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UNTAMED

More life reflections from the bestselling author on themes of societal captivity and the catharsis of personal freedom.

In her third book, Doyle (Love Warrior, 2016, etc.) begins with a life-changing event. “Four years ago,” she writes, “married to the father of my three children, I fell in love with a woman.” That woman, Abby Wambach, would become her wife. Emblematically arranged into three sections—“Caged,” “Keys,” “Freedom”—the narrative offers, among other elements, vignettes about the soulful author’s girlhood, when she was bulimic and felt like a zoo animal, a “caged girl made for wide-open skies.” She followed the path that seemed right and appropriate based on her Catholic upbringing and adolescent conditioning. After a downward spiral into “drinking, drugging, and purging,” Doyle found sobriety and the authentic self she’d been suppressing. Still, there was trouble: Straining an already troubled marriage was her husband’s infidelity, which eventually led to life-altering choices and the discovery of a love she’d never experienced before. Throughout the book, Doyle remains open and candid, whether she’s admitting to rigging a high school homecoming court election or denouncing the doting perfectionism of “cream cheese parenting,” which is about “giving your children the best of everything.” The author’s fears and concerns are often mirrored by real-world issues: gender roles and bias, white privilege, racism, and religion-fueled homophobia and hypocrisy. Some stories merely skim the surface of larger issues, but Doyle revisits them in later sections and digs deeper, using friends and familial references to personify their impact on her life, both past and present. Shorter pieces, some only a page in length, manage to effectively translate an emotional gut punch, as when Doyle’s therapist called her blooming extramarital lesbian love a “dangerous distraction.” Ultimately, the narrative is an in-depth look at a courageous woman eager to share the wealth of her experiences by embracing vulnerability and reclaiming her inner strength and resiliency.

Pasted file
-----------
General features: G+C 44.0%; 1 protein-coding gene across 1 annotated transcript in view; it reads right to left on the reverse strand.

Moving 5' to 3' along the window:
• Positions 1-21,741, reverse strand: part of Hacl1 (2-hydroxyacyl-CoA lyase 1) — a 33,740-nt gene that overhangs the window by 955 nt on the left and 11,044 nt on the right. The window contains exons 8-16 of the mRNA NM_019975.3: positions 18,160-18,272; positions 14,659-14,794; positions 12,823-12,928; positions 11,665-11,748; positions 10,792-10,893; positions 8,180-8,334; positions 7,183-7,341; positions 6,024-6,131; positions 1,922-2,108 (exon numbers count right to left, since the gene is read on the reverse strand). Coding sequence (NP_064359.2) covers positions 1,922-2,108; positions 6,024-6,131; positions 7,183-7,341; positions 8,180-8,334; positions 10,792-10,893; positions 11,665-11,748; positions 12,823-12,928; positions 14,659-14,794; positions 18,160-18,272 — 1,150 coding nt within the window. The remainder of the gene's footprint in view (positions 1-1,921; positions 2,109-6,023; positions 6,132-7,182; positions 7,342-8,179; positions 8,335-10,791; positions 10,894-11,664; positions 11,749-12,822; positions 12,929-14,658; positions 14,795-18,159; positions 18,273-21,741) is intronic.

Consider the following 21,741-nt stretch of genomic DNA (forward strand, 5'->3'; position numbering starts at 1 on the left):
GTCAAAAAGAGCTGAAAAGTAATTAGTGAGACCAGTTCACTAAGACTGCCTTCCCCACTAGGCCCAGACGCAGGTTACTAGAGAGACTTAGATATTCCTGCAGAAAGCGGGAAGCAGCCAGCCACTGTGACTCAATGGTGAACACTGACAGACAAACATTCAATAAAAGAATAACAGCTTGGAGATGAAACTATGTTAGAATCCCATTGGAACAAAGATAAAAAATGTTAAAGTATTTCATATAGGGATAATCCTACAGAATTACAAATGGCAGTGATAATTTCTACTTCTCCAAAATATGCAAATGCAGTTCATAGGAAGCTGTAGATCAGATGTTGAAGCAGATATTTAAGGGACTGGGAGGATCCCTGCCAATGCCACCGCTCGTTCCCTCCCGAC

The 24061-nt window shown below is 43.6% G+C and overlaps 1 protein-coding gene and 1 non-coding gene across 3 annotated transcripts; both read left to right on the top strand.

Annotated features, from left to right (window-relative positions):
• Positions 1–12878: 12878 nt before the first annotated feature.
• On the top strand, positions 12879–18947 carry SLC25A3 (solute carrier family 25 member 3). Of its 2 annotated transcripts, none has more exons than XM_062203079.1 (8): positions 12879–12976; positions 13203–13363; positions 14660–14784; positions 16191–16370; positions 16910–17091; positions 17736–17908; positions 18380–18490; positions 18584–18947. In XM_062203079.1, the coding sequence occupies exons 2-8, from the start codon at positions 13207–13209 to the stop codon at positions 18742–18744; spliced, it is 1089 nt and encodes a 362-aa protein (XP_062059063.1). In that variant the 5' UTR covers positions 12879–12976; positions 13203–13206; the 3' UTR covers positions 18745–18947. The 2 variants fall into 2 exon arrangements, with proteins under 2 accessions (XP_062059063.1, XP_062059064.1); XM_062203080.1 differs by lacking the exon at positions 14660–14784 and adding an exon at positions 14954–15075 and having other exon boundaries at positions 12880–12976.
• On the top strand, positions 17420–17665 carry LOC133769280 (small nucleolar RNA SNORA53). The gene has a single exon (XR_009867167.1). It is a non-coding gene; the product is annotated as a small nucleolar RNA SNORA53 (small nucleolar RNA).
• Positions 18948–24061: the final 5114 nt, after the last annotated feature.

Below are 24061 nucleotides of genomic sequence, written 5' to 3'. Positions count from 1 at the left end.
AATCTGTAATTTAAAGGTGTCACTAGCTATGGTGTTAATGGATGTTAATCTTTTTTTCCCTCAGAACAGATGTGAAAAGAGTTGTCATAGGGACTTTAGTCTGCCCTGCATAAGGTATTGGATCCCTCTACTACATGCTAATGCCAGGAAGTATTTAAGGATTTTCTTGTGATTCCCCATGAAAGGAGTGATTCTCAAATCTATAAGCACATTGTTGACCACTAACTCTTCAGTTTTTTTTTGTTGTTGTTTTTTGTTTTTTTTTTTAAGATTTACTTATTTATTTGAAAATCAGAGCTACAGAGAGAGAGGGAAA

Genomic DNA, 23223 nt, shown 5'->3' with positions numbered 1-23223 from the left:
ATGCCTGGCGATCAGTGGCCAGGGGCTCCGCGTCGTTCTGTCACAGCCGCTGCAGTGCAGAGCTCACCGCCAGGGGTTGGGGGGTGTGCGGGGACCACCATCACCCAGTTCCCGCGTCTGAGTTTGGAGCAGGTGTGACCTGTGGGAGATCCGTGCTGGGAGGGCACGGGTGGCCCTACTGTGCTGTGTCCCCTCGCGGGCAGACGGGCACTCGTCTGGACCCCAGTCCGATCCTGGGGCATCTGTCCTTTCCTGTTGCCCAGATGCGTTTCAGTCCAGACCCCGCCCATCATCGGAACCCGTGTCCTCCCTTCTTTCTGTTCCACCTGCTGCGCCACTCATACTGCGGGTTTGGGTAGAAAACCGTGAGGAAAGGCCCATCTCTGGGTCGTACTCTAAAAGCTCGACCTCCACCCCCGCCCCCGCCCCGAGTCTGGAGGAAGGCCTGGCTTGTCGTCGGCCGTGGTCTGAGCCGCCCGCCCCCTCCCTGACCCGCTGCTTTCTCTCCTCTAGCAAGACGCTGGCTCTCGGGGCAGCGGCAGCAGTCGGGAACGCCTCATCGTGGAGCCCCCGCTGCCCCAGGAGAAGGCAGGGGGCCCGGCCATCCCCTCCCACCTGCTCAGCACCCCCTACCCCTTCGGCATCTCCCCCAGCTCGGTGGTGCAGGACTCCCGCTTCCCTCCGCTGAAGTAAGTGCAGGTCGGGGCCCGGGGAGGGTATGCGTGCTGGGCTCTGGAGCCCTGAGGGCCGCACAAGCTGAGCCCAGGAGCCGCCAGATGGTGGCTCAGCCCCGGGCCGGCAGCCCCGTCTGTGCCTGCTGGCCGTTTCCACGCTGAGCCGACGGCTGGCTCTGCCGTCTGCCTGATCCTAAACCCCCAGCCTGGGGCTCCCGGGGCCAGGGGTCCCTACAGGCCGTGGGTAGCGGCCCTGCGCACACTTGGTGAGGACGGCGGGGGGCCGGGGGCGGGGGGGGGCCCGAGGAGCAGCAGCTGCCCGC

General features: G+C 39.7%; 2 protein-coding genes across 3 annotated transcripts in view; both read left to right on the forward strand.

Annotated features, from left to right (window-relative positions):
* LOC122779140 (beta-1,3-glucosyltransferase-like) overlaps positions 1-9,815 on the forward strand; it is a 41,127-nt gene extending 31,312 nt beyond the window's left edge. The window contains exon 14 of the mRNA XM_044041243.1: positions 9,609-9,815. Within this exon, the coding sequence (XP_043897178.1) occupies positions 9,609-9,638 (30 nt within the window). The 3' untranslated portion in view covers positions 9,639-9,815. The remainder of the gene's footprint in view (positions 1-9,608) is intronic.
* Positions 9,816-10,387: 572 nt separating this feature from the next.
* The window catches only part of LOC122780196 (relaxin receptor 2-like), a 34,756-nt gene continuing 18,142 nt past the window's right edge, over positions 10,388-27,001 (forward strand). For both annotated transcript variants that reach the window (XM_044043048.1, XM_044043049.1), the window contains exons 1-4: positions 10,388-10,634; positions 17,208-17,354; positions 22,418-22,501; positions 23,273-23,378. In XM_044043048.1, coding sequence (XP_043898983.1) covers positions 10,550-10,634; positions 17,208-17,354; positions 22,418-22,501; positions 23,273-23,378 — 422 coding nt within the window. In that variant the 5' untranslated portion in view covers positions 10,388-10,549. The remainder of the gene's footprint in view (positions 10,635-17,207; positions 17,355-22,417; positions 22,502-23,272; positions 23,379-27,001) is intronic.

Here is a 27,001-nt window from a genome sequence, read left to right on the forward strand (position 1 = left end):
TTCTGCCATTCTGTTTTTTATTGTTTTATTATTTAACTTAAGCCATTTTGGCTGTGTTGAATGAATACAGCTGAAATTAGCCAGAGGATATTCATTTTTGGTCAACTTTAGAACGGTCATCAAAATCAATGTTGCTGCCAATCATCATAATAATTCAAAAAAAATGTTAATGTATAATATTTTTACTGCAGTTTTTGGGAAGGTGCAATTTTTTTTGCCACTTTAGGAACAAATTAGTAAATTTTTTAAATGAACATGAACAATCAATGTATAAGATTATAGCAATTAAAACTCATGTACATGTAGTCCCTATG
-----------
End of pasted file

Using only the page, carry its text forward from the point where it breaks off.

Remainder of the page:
Doyle offers another lucid, inspiring chronicle of female empowerment and the rewards of self-awareness and renewal.

Pub Date: March 10, 2020

ISBN: 978-1-9848-0125-8

Page Count: 352